etc,<BR>it's worth a peek<BR>.<BR>I thought I'd rehash something today I've
already talked about, but it is buried<BR>in my<BR>how to build notify icon
(system tray) applications article<BR>, and I think it's worthy of it's own
coverage here: how to run an application without<BR>showing a form<BR>Dissecting
Application.Run<BR>If you have created a Windows Forms application, you may have
happened across this<BR>line in Main:<BR>Application.Run(new
Form1());<BR>Magically, after calling this, the Form appears and events start
firing left and<BR>right.&nbsp; Here’s what is actually happening, not quite so
magically:<BR>//Taking a microscope to Application.Run –<BR>//create the form,
and call initialize component<BR>Form1 form1 = new Form1();<BR>// create an
application context<BR>ApplicationContext applicationContext = new
ApplicationContext();<BR>// Set applicationContext.MainForm so that<BR>// when
form1 closes, exit the application context<BR>applicationContext.MainForm =
form1;<BR>// Call Application.Run which will<BR>//&nbsp; -&nbsp; call
applicationContext.MainForm.Show()<BR>//&nbsp; -&nbsp; begin processing
events<BR>Application.Run(applicationContext);<BR>From this code, we can intuit
that the ApplicationContext defines when the Application<BR>should exit.&nbsp;
In fact the point of all the overloads to Application.Run is to help<BR>the
Application know when to quit.<BR>Running an application without showing a
form<BR>There are really two options here:<BR>Instead of calling Application.Run
with an argument, call Application.Run() to start<BR>processing messages with NO
arguments, then Application.Exit() when finished.&nbsp; This<BR>is not very
elegant as a missed call to Application.Exit means your application will<BR>keep
running even though there is no UI present.<BR>A much cleaner solution is to
inherit from the application context class and redefine<BR>when you think the
application should quit.&nbsp; The second solution is<BR>covered in depth with
sample here<BR>.<BR>Windows Forms<BR>Share on Facebook<BR>Share on
Twitter<BR>Share on Digg<BR>Share on
del.icio.us<BR>More<BR>Comments<BR>Loading...<BR>© 2012 Microsoft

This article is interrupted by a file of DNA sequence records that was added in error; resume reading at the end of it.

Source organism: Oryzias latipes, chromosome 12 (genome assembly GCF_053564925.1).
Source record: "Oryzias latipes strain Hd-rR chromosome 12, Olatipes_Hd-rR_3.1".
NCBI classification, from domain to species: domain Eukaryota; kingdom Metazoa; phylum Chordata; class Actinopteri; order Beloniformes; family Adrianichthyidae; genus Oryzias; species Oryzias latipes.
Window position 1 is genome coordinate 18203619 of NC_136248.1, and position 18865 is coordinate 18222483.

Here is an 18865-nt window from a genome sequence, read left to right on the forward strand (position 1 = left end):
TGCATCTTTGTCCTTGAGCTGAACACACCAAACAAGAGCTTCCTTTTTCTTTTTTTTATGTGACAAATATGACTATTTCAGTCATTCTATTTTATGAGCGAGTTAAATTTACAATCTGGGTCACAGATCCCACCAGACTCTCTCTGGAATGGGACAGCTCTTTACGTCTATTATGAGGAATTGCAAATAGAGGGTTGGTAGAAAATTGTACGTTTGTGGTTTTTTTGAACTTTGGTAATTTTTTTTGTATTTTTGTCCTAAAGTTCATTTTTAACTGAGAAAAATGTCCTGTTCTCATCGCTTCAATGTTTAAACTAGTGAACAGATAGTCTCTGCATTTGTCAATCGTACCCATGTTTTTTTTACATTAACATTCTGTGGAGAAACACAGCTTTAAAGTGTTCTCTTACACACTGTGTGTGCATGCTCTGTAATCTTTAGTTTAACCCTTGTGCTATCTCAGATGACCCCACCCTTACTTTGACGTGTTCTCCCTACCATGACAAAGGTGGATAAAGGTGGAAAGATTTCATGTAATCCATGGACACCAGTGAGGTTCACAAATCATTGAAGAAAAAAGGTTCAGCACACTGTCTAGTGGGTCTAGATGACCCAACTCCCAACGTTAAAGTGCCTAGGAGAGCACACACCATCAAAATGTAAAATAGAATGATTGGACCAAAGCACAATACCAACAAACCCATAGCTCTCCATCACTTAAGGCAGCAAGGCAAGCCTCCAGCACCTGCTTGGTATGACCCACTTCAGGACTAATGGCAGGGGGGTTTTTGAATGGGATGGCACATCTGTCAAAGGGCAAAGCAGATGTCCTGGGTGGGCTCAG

Corporation.<BR>Terms of Use<BR>Trademarks<BR>Privacy Statement<BR>Report
Abuse<BR>5.6.402.223<BR></DIV></FONT>
<BLOCKQUOTE
style="BORDER-LEFT: #000000 2px solid; PADDING-LEFT: 5px; PADDING-RIGHT: 0px; MARGIN-LEFT: 5px; MARGIN-RIGHT: 0px"
dir=ltr>
<DIV style="FONT: 10pt arial">----- Original Message ----- </DIV>
<DIV
style="FONT: 10pt arial; BACKGROUND: #e4e4e4; font-color: black"><B>From:</B>
<A title=ofbgmail@mi.rr.com href="mailto:ofbgmail@mi.rr.com">RicksPlace</A>
</DIV>
<DIV style="FONT: 10pt arial"><B>To:</B> <A title=gw-scripting@gwmicro.com
href="mailto:gw-scripting@gwmicro.com">gw-scripting@gwmicro.com</A> </DIV>
<DIV style="FONT: 10pt arial"><B>Sent:</B> Saturday, April 14, 2012 9:22
AM</DIV>
<DIV style="FONT: 10pt arial"><B>Subject:</B> .net Script Run() VS run(
ApplicationContext ) question</DIV>
<DIV><FONT size=2 face=Arial></FONT><BR></DIV>
<DIV><FONT size=2 face=Arial>Hi Aaron et al.</FONT></DIV>
<DIV><FONT size=2 face=Arial>Is there any advantage of starting a Vb.net
Script using Run( ApplicationContext) versus Run() method?</FONT></DIV>
<DIV><FONT size=2 face=Arial>I have tested them and They both work but I am
wondering about if either would be more robust when taking the fact that
WindowEyes, a ThirdParty Application like VWD and the vb.net script&nbsp;are
running at the same time.</FONT></DIV>
<DIV><FONT size=2 face=Arial>I have not found any articles yet on if running
in a new ApplicationContext class would help or hinder cross messaging, thread
priorities and, or, all that other Systems Programmer heavy weight
stuff.</FONT></DIV>
<DIV><FONT size=2 face=Arial>As far as I can tell it just specifies another
class to use in place of a form and watches for exiting of that class in this
case.</FONT></DIV>
<DIV><FONT size=2 face=Arial>Does that sound right?</FONT></DIV>
<DIV><FONT size=2 face=Arial>Any comments or suggestions?</FONT></DIV>
<DIV><FONT size=2 face=Arial></FONT>&nbsp;</DIV></BLOCKQUOTE></BODY></HTML>